The Art of Writing the Tough Profile

Shigeru MiyamotoGay Talese’s famous “Frank Sinatra Has a Cold,” is a legendary profile for many reasons, perhaps most notably because the iconic singer wouldn’t talk to him directly. Talese nonetheless delivered an incredible profile of Sinatra, without the benefit of a direct interview.

I thought briefly of Talese’s story when I read Nick Paumgarten’s excellent New Yorker profile of Ninendo creative genius Shigeru Miyamoto. What is clear from the story is that Paumgarten actually had very little opportunity to spend time with the elusive Miyamoto. The only scene in which he directly interacts with his subject is in a Nintendo corporate conference room, through the use of a translator.

And yet, Paumgarten still manages to make the most of that limited access. Here’s a snippet of his really effective use of observation, description, and vivid detail:

Miyamoto, dressed in a striped button-down shirt and black pants, regarded me with a wide smile. Up close, I could see that he had freckles and a few gray hairs. His upper lip sticks out a bit, like that of a character in a Matt Groening comic strip. He was carrying a beat-up and bulging old leather diary with a painted, hand-tooled relief of a horse on its cover. A friend had made it for him. It was where he jotted down thoughts and ideas. He said he was very busy: there was a deadline looming for the release of a new handheld device with a 3-D display that requires no 3-D glasses. Also, it was the twenty-fifth anniversary of the release of Super Mario, and he was judging a competition in which thousands of players had used a Nintendo program to make and submit their own Mario animations. Miyamoto himself was to narrow these down to fifty finalists.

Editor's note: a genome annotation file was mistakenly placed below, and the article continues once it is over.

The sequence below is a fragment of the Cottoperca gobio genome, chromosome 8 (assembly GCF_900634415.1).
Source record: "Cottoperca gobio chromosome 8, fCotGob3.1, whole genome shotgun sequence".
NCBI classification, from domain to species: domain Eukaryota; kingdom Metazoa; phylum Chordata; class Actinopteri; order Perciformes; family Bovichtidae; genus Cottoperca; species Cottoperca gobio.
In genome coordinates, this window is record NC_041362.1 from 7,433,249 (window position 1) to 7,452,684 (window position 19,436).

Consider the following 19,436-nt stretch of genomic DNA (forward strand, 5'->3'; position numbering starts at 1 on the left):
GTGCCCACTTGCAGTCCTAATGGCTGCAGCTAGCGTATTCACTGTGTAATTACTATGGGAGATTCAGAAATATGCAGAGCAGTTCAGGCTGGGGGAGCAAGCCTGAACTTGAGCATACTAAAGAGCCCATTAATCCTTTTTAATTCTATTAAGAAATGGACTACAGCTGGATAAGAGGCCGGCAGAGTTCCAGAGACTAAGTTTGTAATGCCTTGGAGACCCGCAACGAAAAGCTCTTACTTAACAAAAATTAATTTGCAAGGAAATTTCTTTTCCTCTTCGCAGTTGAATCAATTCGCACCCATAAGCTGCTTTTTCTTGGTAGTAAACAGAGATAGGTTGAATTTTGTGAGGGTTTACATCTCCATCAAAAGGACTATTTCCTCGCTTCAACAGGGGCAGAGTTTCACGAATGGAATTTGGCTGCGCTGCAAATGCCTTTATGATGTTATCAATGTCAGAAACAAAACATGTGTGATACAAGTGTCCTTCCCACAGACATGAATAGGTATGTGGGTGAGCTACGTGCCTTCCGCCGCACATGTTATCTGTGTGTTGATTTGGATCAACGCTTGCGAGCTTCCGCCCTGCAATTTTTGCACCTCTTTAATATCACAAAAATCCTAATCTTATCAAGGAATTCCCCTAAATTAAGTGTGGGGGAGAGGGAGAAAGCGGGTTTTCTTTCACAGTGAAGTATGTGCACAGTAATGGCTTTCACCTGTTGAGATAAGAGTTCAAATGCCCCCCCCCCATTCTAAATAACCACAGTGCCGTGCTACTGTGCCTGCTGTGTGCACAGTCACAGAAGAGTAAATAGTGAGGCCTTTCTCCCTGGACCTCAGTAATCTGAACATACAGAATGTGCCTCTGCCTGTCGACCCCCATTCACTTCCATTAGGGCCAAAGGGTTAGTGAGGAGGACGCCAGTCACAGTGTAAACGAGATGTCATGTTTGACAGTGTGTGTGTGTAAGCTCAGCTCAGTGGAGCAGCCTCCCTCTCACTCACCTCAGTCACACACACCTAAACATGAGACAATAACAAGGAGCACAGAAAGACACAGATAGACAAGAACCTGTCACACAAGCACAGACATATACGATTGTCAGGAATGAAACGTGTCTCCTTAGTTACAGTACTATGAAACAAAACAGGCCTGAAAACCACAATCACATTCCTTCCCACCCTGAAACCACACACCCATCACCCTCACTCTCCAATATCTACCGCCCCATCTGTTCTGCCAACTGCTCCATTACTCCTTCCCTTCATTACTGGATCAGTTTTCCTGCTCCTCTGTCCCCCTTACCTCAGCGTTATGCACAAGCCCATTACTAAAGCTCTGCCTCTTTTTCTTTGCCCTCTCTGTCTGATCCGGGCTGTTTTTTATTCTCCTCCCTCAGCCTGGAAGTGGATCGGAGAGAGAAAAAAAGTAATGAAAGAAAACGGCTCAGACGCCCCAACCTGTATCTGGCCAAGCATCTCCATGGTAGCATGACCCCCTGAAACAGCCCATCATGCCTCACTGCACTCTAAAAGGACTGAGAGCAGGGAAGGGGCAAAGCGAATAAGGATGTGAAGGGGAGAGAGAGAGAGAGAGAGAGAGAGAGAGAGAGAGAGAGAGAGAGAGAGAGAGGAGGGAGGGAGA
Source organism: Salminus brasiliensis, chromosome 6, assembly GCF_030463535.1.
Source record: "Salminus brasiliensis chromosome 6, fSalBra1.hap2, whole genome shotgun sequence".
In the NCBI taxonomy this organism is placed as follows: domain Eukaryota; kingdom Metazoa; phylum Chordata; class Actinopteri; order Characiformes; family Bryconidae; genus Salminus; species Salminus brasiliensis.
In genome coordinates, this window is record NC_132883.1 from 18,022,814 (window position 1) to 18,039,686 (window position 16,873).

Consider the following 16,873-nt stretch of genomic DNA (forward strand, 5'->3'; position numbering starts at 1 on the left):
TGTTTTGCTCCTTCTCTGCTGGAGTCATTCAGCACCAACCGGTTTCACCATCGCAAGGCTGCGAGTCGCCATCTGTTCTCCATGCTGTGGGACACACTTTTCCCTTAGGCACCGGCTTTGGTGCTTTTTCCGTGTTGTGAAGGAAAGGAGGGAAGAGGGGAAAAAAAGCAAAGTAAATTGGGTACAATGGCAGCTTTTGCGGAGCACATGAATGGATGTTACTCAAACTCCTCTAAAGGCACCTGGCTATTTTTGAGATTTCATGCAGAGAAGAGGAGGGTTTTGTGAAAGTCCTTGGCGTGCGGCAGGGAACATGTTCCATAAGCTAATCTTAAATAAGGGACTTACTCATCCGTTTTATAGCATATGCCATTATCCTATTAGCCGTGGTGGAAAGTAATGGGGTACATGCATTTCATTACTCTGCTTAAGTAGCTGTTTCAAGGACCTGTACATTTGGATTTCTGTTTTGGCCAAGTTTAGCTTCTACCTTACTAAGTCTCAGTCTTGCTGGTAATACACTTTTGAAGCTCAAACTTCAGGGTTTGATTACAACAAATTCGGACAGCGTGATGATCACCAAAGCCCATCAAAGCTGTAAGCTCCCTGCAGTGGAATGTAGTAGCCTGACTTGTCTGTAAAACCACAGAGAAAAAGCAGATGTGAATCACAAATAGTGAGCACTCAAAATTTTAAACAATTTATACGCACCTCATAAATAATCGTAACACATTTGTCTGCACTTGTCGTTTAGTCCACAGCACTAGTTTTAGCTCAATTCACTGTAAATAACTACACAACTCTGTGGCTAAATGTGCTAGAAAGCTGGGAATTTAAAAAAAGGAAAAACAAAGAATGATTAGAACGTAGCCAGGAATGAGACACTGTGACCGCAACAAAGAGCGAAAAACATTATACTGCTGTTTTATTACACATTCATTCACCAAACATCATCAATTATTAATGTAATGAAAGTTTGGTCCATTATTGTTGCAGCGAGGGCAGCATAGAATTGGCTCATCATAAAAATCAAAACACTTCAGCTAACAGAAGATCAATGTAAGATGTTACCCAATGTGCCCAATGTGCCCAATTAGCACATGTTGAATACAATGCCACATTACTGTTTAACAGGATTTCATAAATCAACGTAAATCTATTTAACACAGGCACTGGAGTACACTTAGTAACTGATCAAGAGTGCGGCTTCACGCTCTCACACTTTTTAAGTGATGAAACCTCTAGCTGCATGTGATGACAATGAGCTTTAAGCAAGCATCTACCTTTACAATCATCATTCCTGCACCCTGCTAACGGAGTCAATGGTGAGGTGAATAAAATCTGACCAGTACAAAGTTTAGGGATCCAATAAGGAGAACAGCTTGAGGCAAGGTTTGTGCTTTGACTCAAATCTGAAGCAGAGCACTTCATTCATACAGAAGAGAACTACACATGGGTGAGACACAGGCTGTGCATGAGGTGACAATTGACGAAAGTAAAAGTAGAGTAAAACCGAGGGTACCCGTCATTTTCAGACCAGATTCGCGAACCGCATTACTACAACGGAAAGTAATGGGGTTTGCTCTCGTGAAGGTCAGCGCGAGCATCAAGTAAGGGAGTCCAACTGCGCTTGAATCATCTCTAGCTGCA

As Minagawa translated each of my questions, Miyamoto often buried his face in his hands or rubbed his eyes and frowned, as though Minagawa had misheard me and, instead of asking Miyamoto to parse the differences between entertainment and play, was telling him he’d gone broke. But it became clear, once he began talking, animatedly, with extravagant hand gestures and giggles of delight, that the apparent anguish was merely an expression of deep thought, a counterpoint to his ebullience in answering.

Paumgarten makes the most of a very constrained, limited interview. The doesn’t just get Miyamoto’s quotes, but we see him, hear him, and get a sense of his personality. He might be sitting in a boring conference room, but that doesn’t stop Paumgarten from still creating a vivid sense of his subject.

It’s a good reminder that we don’t always have ideal settings or opportunities to interview subjects, but that’s no excuse for doing a bad job telling the story.

Washington Post’s “Facebook Story”

As I’ve noted before, many modern web communications create natural narratives. “A Facebook Story” by Ian Shapira in the Washington Post is a powerful work of narrative journalism that follows the story of a pregnant woman’s journey through her posts and those of her family and friends. Most of the story is told through the status updates by Shana Greatman Swers, with some small narrative annotations by Shapiro:

screen capture from Facebook story, showing posts and comments

It’s a powerful, emotionally-wrenching bit of journalism, done in a very unconventional way. I read it this morning and can’t get it out of my mind. I’m not sure if the story strikes me so deeply because my wife and I have recently had two children, or because it’s set, mostly, in the same hospital where our girls were born, or simply because it’s a gripping story told in the primary characters’ own words.

Shapira doesn’t do much traditional writing in this piece, but he shaped and edited Swers’ facebook feed to tell the story, with minimal bits of his narrative to round out the feature. The editors and designers at the Post also did a good job making the online story interactive: when you click on some of the photos, they expand so that you can see them bigger.